Distributed energy resources will play a vital role in the modernization of the national energy grid. Incorporating clean energy generation like residential and commercial rooftop solar and integrating demand response technology into America's aging infrastructure will no doubt upgrade all angles of the industry, from production through distribution to end-use.
That said, DER proliferation in today's industry may appear somewhat haphazard, a Wild West of energy without much oversight, planning or unified front. Given the importance of this new approach to cast innovation as the dowsing rod for the future of the energy sector, carving out distinct initiatives for DERs can improve grid functions faster and allow it to operate with greater efficiency sooner. What aspects regarding distributed energy resources should receive the most attention to affect such a change?
"There's more to DER adoption than mere financial exchange."
Properly apportioned risks and rewards for DER integrators Programs like net metering for solar installations give merit to the technology beyond that of clean energy novelty. Many people believe homes and businesses that add to grid capacity with clean energy ought to receive a fair market value for the electricity they produce, as this will encourage others to follow suit.
That said, there's more to DER adoption than mere financial exchange. A study conducted by Public Utilities Fortnightly stated these deployments also detract - and thereby, subsume - risks that would otherwise be contracted by the greater energy sector. According to a Utility Dive assessment of Fortnightly's findings, considering this complex relationship between DER proponents and the energy industry at large has its benefits. Factoring in risk into the equation for paying DER ratepayers gives energy companies a more specific depiction of what these parties are actually owed, removing threat of over- and undercompensation.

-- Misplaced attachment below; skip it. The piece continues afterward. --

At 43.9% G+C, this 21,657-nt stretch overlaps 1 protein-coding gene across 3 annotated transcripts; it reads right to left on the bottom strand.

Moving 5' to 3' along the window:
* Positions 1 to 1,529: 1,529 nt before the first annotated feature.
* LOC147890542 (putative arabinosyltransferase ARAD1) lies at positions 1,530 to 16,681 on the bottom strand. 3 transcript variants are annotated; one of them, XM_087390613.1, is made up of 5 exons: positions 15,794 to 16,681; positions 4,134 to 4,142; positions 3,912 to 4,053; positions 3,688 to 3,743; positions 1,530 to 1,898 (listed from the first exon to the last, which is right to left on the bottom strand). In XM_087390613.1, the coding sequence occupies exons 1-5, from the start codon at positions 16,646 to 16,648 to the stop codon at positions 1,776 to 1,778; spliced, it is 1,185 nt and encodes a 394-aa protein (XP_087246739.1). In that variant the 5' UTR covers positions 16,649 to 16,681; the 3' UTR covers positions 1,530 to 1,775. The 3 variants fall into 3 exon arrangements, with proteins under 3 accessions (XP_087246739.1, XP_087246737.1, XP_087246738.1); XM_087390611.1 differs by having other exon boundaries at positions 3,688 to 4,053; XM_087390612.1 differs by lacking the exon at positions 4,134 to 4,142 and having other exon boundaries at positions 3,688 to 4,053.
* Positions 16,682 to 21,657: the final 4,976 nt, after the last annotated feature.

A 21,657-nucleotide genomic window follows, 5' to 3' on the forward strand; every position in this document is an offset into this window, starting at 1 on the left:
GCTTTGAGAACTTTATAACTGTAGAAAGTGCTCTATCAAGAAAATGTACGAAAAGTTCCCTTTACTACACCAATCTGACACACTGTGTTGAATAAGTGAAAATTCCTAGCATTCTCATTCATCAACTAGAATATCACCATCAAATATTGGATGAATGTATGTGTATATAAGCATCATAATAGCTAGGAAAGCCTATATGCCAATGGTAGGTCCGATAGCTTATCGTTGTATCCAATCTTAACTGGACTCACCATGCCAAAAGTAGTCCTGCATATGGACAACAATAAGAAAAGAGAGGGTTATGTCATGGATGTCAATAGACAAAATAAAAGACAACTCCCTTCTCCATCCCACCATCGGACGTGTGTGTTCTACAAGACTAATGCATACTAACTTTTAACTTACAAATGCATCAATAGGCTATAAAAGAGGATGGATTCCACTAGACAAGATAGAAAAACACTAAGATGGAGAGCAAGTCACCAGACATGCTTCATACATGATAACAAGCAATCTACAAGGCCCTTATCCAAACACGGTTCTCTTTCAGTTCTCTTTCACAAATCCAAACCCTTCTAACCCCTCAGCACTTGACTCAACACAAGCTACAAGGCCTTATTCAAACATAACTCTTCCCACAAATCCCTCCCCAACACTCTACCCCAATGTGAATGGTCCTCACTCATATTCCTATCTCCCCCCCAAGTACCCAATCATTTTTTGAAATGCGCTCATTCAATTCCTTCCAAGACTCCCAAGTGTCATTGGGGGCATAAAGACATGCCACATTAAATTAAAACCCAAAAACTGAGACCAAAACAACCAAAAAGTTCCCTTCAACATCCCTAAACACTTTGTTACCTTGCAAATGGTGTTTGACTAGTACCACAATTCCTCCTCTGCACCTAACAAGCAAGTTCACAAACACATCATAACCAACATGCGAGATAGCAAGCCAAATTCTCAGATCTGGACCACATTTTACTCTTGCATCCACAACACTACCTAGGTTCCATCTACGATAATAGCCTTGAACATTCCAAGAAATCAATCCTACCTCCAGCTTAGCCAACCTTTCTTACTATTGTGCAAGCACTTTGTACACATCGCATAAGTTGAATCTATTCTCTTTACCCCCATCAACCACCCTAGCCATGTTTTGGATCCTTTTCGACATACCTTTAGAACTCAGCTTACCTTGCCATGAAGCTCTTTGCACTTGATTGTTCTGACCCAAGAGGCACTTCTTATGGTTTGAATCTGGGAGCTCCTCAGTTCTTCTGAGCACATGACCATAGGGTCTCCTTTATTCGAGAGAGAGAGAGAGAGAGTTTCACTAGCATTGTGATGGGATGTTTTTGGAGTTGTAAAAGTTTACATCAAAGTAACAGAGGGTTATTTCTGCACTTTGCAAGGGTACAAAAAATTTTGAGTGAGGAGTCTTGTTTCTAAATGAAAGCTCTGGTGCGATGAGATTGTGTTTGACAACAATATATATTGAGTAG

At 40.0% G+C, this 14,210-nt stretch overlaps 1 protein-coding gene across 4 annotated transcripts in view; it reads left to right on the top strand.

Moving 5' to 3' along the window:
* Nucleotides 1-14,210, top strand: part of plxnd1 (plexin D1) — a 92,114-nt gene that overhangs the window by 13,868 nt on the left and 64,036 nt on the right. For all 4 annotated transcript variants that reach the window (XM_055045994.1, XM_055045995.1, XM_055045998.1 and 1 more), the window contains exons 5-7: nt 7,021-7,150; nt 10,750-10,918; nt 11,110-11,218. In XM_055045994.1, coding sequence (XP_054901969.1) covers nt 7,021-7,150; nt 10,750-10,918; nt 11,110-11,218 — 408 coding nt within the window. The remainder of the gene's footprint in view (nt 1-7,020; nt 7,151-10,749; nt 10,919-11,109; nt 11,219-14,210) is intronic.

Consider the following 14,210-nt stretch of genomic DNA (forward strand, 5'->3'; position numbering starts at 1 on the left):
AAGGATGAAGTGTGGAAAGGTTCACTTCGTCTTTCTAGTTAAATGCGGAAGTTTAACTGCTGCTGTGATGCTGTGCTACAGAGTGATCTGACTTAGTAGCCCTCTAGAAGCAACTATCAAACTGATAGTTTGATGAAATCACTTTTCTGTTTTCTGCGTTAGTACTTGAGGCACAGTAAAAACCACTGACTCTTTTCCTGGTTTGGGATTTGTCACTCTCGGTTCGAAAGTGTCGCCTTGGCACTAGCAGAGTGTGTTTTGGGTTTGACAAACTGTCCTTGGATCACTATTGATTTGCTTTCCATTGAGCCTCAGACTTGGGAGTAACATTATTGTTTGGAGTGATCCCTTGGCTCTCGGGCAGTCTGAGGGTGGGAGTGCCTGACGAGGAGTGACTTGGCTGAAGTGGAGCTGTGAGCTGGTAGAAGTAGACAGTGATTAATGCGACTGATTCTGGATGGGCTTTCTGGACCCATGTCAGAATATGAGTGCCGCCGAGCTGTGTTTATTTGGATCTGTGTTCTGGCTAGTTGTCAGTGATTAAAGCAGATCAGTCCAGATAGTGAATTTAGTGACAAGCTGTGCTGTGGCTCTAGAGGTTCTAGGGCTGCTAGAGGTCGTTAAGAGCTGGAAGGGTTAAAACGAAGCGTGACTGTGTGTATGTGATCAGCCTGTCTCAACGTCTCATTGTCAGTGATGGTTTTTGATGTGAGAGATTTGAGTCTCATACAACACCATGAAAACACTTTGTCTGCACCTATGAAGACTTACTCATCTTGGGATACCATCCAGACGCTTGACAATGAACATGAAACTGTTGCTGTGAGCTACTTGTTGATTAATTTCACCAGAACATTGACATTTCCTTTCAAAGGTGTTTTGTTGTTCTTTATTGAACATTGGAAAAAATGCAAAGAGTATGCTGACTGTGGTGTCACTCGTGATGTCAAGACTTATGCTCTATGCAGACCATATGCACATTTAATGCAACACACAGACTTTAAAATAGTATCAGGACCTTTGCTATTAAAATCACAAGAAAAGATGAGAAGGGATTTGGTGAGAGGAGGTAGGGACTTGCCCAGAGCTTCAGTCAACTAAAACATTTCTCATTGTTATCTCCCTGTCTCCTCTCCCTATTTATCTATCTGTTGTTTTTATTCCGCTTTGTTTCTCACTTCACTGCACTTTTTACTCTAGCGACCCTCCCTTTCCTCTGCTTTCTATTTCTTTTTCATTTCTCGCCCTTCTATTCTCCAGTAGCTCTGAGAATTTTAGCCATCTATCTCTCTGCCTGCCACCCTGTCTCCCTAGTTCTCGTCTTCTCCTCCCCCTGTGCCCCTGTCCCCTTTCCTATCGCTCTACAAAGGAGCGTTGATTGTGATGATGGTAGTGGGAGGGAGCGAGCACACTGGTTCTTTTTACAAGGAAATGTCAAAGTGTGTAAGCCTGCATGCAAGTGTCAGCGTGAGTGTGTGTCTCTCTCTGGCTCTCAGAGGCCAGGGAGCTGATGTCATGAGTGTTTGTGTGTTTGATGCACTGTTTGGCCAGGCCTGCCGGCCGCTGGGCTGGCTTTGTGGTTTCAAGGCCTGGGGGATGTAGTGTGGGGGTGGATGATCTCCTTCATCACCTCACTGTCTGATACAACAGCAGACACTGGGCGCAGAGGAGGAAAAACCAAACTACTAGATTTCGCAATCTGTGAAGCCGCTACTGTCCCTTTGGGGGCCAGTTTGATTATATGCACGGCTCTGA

This update alone could spur DER proliferation, as families and business owners begin to feel a greater degree of protection by regulators in the industry they help modernize with their investment.
California plans to open the energy market to distributed energy resources Sometimes, to encourage a fledgling to fly, you've got to kick it out of the nest. - and that's exactly what's happened out west this past summer. The California Independent System Operator has set in motion a plan to more adequately incorporate smaller distributed energy response providers into regional energy markets.
As CAISO spelled out in its final proposal, though the importance of DERPs cannot be understated, participatory regulations in ISO markets can disqualify this technology outright from taking advantage of a market foothold. For instance, the minimum set in place for supply resources only goes as low as half a megawatt. However, this paradigm segments DER installations because of their typically low independent throughput. CAISO's example of a battery storage system discharging a maximum of 2 or 3 kilowatts illustrates the problem further. Not taking careful regulatory consideration as to the nature of DERs and the interconnectedness of DERPs deprives these valuable investments the opportunity to flourish.
Distributed energy resources don't need a fighting chance to succeed - they are the future of the national grid and how people use energy. The question is, will the energy sector knock down bureaucratic hurdles restricting DER development?
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